translators are broadcast devices that receive a distant station's
signal from over the air, automatically convert the frequency, and
re-transmit the signal locally on a separate channel. Until 1980,
the operators of these devices were required solely to rebroadcast
the program service of a licensed full service TV station, and were
banned from originating all but 60 seconds per hour for fundraising
inserts. In 1980 the Federal Communications Commission (FCC) announced
that it would accept applications to waive the 60-second cap, so
that translators could broadcast original programs--to an unlimited
extent--from any suitable source. This liberalization was made permanent
in 1982, with the creation of a new broadcast service, low power
television, called LPTV.
name derives from the fact that LPTV stations, like the TV translators
that continue to operate, cannot employ transmitter powers in excess
of 1,000 watts. This imposes a practical ceiling on the effective
radiated power, using a high-gain antenna, of 20 kilowatts or so
under ideal conditions. It contrasts with regular full service TV
operations, that are permitted up to 100 kilowatts of effective
power (Channels 2 to 6), 316 kilowatts (Channels 7 to 13), or 5,000
kilowatts in the UHF bands (Channels 14 to 69). As of the end of
1995, the FCC had licensed 1,787 LPTV stations, with 1,224 operating
at UHF, the remainder at VHF. The total number of LPTV's exceeds
the number of licensed full service TV stations in the United States--some
1,180 commercial and 363 noncommercial stations, or 1,543 total.
Prior to the official launch of LPTV services, the FCC had granted
waivers to permit origination of programs in several instances,
notably for rural educational programming in Upstate New York, and
for the satellite-fed bush stations in Alaska, where there was no
practical alternative for delivering television programming to isolated
villages. The first low power television station was constructed
in 1981 by John W. Boler in Bemidji, Minnesota. Boler had been a
pioneer broadcaster in Fargo, North Dakota, and built the Bemidji
facility as a smaller version of a traditional independent TV station,
with regular evening news, studios, a sales force, and even a mobile
service expanded just as the equipment manufacturers were introducing
significant cost and feature improvements for all broadcast components.
It became possible for a crew of one to record programs with a camcorder
on inexpensive S-VHS cassette and use them to offer a watchable
broadcast picture. Satellite services also expanded, giving LPTV
operators a choice of program fare from new networks.
J. Banks, a professor at Slippery Rock University in Pennsylvania,
performed mail and telephone surveys of low power television stations
in 1988, 1990, and 1994. In the most recent survey, his sample of
456 stations yielded completed interviews with only 129, but the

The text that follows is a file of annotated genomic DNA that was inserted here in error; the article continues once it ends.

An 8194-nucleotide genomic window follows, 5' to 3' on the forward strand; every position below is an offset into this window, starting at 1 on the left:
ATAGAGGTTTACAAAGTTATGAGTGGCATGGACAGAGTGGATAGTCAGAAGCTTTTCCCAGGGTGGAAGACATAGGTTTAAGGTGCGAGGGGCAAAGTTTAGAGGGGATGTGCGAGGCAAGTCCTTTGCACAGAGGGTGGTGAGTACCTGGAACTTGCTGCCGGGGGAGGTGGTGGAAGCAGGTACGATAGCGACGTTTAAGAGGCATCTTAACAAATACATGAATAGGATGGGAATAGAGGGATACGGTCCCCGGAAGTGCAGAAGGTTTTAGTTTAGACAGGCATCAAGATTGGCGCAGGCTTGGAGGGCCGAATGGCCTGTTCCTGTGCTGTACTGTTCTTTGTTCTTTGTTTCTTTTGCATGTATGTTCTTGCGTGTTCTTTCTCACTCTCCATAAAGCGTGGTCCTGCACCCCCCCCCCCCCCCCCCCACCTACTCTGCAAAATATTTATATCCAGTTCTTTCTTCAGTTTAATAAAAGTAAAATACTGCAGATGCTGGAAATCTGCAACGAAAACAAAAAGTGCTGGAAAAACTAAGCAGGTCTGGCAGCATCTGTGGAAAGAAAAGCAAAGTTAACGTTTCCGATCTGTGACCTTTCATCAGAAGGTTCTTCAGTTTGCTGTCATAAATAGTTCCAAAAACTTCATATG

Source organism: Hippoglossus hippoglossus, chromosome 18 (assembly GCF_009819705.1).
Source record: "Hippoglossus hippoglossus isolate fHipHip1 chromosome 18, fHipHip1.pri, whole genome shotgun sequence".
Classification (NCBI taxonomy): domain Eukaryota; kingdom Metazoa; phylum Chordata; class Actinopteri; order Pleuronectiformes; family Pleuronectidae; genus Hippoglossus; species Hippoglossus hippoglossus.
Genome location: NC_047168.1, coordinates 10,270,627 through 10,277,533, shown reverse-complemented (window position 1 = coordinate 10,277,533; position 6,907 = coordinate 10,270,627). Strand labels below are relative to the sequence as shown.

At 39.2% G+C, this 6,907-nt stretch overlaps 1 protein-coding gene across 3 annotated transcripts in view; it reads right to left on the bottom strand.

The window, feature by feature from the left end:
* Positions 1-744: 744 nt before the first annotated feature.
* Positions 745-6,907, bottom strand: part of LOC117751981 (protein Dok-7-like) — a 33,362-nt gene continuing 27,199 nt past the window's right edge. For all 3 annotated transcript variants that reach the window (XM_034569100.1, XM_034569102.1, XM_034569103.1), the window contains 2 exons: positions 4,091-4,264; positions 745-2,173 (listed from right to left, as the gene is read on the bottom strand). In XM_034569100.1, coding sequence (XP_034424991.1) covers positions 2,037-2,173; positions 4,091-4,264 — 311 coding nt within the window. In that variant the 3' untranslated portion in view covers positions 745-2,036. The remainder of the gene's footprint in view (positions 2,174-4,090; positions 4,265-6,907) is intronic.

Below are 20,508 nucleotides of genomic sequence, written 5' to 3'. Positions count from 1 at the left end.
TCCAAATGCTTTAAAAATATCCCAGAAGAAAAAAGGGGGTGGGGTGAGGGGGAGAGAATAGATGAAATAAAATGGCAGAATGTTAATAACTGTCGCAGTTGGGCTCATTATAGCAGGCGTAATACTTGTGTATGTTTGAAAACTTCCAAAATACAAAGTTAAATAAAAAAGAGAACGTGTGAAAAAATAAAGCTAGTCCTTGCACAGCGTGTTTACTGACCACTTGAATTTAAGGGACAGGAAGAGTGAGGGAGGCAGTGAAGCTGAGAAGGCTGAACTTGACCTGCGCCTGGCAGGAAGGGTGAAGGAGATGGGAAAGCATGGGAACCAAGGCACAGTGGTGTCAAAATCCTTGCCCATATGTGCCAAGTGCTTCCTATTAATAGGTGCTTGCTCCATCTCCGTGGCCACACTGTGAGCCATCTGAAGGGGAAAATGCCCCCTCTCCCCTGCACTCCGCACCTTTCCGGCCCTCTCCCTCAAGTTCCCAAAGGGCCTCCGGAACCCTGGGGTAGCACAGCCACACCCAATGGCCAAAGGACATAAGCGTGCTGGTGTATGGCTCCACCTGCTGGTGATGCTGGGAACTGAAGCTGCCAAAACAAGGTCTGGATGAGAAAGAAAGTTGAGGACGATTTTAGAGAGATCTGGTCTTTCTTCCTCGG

results are somewhat informative. Seventy-one per cent of the LPTV
stations were commercial, 17% public or educational, 10% religious,
and 2% operated on a scrambled, subscription basis. A plurality,
40%, were in rural areas, but almost as many, 37% were urban, with
the remainder suburban or a mixture. The largest "group owners"
are Alaska Public Broadcasting and Trinity Broadcasting Network.
LPTV was designed to favor minority ownership, but only 8% described
themselves as minority controlled. The Mark J. Banks surveys over
time indicated reduced dependency on satellite-fed program services,
in favor of increased local programming. Stations reporting use
of satellite services dropped from 87% in 1988 to 55% in 1994. Conversely,
the amount of station time devoted to local programming has grown.
The 63% reporting local programming said their most popular categories
were, in order: sports, news, talk, community events, public affairs,
and children's programs. Locally originating stations derive their
greatest revenue by far from the sale of local advertising, and
total revenue is up, to an average of $240,000 per station per year.
power television has achieved a solid niche, providing new services
to rural areas that cannot support full service TV, and to ethnic
and religious groupings in large urban areas. The full service TV
broadcasters, commercial and noncommercial, opposed LPTV from its
inception, and sooner or later may succeed in eradicating it. The
FCC no longer assigns any priority to assuring program delivery
to underserved audiences and, as of the end of 1995, the agency
had made no provision for LPTV in the future change-over to some
form of advanced, digitized TV system.
Mark, J. "A Survey of Low Power Television." Community Television
Business (Butler, Wisconsin), Part 1, 19 December 1994; Part
2, 16 January 1995; Part 3, 30 January 1995; Part 4, 13 February
Jacquelyn. Low Power Television: Development and Current Status
of the LPTV Industry. Washington, D.C.: National Association
of Broadcasters, 1985.
Steve. "Nielsen to Measure LPTV's." Broadcasting & Cable (Washington,
D.C.), 13 November 1995.
Communications Commission. Report and Recommendations In The
Low Power Television Inquiry (BC Docket No. 78-153). Washington,
D.C., 9 September 1980.
Low Power Lobby Formed." Broadcasting (Washington, D.C.),
6 August 1984.